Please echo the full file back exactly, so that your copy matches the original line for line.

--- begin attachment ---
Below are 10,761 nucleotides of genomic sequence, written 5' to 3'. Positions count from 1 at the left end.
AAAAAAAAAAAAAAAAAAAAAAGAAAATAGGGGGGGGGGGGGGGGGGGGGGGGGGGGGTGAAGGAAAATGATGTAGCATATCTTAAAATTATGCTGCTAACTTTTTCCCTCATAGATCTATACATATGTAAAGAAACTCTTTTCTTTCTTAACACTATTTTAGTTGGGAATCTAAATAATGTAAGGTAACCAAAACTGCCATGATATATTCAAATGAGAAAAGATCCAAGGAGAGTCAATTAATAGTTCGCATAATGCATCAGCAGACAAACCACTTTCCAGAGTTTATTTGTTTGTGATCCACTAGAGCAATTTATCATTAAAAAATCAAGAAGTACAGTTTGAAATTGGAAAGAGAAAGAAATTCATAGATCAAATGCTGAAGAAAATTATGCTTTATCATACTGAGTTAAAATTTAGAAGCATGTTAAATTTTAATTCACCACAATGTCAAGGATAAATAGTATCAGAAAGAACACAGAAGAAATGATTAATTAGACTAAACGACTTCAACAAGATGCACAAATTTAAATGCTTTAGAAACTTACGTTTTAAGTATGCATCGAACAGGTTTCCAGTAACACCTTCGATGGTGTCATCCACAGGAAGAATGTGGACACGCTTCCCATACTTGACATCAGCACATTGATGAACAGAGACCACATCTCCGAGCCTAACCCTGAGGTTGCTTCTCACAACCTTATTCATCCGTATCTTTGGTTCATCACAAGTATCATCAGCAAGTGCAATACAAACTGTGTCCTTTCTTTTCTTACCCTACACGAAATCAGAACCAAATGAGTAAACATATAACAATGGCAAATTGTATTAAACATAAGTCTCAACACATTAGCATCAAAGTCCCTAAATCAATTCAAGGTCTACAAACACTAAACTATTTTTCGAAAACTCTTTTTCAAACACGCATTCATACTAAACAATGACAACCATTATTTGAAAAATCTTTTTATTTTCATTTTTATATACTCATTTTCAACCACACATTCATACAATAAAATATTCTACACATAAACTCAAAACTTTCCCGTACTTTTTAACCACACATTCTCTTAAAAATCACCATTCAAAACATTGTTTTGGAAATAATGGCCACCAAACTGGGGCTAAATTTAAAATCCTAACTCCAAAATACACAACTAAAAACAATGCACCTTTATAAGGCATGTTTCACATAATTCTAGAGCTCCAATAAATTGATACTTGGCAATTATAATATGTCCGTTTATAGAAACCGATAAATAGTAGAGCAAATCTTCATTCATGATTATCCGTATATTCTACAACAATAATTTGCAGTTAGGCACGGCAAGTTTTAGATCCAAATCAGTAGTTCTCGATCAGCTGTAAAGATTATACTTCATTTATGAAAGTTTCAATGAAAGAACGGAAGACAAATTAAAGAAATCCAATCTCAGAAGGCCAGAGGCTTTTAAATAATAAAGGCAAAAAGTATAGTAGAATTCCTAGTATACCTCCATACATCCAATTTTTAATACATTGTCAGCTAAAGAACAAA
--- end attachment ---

Below are 10,761 nucleotides of genomic sequence, written 5' to 3'. Positions count from 1 at the left end.
AAAAAAAAAAAAAAAAAAAAAAGAAAATAGGGGGGGGGGGGGGGGGGGGGGGGGGGGGTGAAGGAAAATGATGTAGCATATCTTAAAATTATGCTGCTAACTTTTTCCCTCATAGATCTATACATATGTAAAGAAACTCTTTTCTTTCTTAACACTATTTTAGTTGGGAATCTAAATAATGTAAGGTAACCAAAACTGCCATGATATATTCAAATGAGAAAAGATCCAAGGAGAGTCAATTAATAGTTCGCATAATGCATCAGCAGACAAACCACTTTCCAGAGTTTATTTGTTTGTGATCCACTAGAGCAATTTATCATTAAAAAATCAAGAAGTACAGTTTGAAATTGGAAAGAGAAAGAAATTCATAGATCAAATGCTGAAGAAAATTATGCTTTATCATACTGAGTTAAAATTTAGAAGCATGTTAAATTTTAATTCACCACAATGTCAAGGATAAATAGTATCAGAAAGAACACAGAAGAAATGATTAATTAGACTAAACGACTTCAACAAGATGCACAAATTTAAATGCTTTAGAAACTTACGTTTTAAGTATGCATCGAACAGGTTTCCAGTAACACCTTCGATGGTGTCATCCACAGGAAGAATGTGGACACGCTTCCCATACTTGACATCAGCACATTGATGAACAGAGACCACATCTCCGAGCCTAACCCTGAGGTTGCTTCTCACAACCTTATTCATCCGTATCTTTGGTTCATCACAAGTATCATCAGCAAGTGCAATACAAACTGTGTCCTTTCTTTTCTTACCCTACACGAAATCAGAACCAAATGAGTAAACATATAACAATGGCAAATTGTATTAAACATAAGTCTCAACACATTAGCATCAAAGTCCCTAAATCAATTCAAGGTCTACAAACACTAAACTATTTTTCGAAAACTCTTTTTCAAACACGCATTCATACTAAACAATGACAACCATTATTTGAAAAATCTTTTTATTTTCATTTTTATATACTCATTTTCAACCACACATTCATACAATAAAATATTCTACACATAAACTCAAAACTTTCCCGTACTTTTTAACCACACATTCTCTTAAAAATCACCATTCAAAACATTGTTTTGGAAATAATGGCCACCAAACTGGGGCTAAATTTAAAATCCTAACTCCAAAATACACAACTAAAAACAATGCACCTTTATAAGGCATGTTTCACATAATTCTAGAGCTCCAATAAATTGATACTTGGCAATTATAATATGTCCGTTTATAGAAACCGATAAATAGTAGAGCAAATCTTCATTCATGATTATCCGTATATTCTACAACAATAATTTGCAGTTAGGCACGGCAAGTTTTAGATCCAAATCAGTAGTTCTCGATCAGCTGTAAAGATTATACTTCATTTATGAAAGTTTCAATGAAAGAACGGAAGACAAATTAAAGAAATCCAATCTCAGAAGGCCAGAGGCTTTTAAATAATAAAGGCAAAAAGTATAGTAGAATTCCTAGTATACCTCCATACATCCAATTTTTAATACATTGTCAGCTAAAGAACAAA